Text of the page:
Last November, I spoke with PEN/Faulkner Award-winning novelist John Edgar Wideman just before the publication of Wideman’s Writing to Save a Life: The Louis Till File. Wideman’s book—part history, part memoir, part fiction—begins with an investigation into the recently declassified details of the 1945 court martial and execution of Louis Till, a black private in the segregated U.S. Army stationed in Italy during World War II. Louis Till’s name surfaces rarely if at all as a footnote to the horrific, and much better-known story of his son, Emmett Till, an African-American teenager from Chicago who was kidnapped, bludgeoned almost beyond recognition, shot, and dumped in a river in Mississippi in 1955 for whistling at a white woman. As a distant precursor to his interest in Louis Till, Wideman recalls being haunted by the image of Emmett Till’s mangled face from the moment he saw it in Jet magazine in 1955. The young Wideman—then 14 years old, just like Emmett Till—found himself filled with dread by a single, unshakable thought: “That could have been me.”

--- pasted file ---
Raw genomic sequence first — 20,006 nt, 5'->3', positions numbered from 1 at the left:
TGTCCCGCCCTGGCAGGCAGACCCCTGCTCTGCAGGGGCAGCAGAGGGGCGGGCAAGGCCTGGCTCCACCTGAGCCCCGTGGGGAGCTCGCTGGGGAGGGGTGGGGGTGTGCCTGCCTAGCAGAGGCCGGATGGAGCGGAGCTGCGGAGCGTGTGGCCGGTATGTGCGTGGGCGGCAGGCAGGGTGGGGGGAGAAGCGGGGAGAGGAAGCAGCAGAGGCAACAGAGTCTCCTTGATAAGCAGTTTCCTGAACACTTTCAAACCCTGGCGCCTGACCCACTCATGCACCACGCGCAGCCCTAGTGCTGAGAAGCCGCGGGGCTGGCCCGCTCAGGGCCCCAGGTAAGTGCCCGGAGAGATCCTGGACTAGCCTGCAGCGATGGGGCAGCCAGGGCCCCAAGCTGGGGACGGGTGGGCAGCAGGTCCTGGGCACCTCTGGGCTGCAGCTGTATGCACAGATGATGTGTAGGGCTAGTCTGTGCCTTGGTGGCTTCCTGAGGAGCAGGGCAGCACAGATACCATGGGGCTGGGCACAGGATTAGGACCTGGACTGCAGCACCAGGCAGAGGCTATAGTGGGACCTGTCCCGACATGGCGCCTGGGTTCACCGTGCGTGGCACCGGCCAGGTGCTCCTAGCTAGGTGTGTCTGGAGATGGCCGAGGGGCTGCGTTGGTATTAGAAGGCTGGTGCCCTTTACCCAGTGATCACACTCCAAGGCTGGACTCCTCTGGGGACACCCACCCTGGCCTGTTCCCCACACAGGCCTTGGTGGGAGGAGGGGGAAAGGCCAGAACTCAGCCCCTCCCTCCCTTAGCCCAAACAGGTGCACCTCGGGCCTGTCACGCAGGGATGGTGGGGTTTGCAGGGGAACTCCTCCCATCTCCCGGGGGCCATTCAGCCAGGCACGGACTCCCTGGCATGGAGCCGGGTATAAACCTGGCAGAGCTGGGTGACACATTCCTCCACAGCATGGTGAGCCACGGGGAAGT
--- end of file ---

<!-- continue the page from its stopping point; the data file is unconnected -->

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Survival Pending Revolution

In a rare moment of stranger-than-fiction levity during jury selection in the 1970 conspiracy trial of Black Panther Party leaders Bobby Seale and Ericka Huggins, defense attorney Charles Garry asked a prospective juror, “Can you take the judge’s instruction that my defendants here, Ms. Huggins and Mr. Seale, are innocent until proven guilty?”

The prospective juror replied, “I can.”

“So you know they are members of the Black Panther Party?”

“Yes, I do.”

“So what do you think of that? Do you think you can be a fair and impartial juror?”

“Well, I guess they are no different from any other motorcycle gang.”

As the courtroom erupted in laughter, the frustrated judge shouted, “Just get him out of here!”

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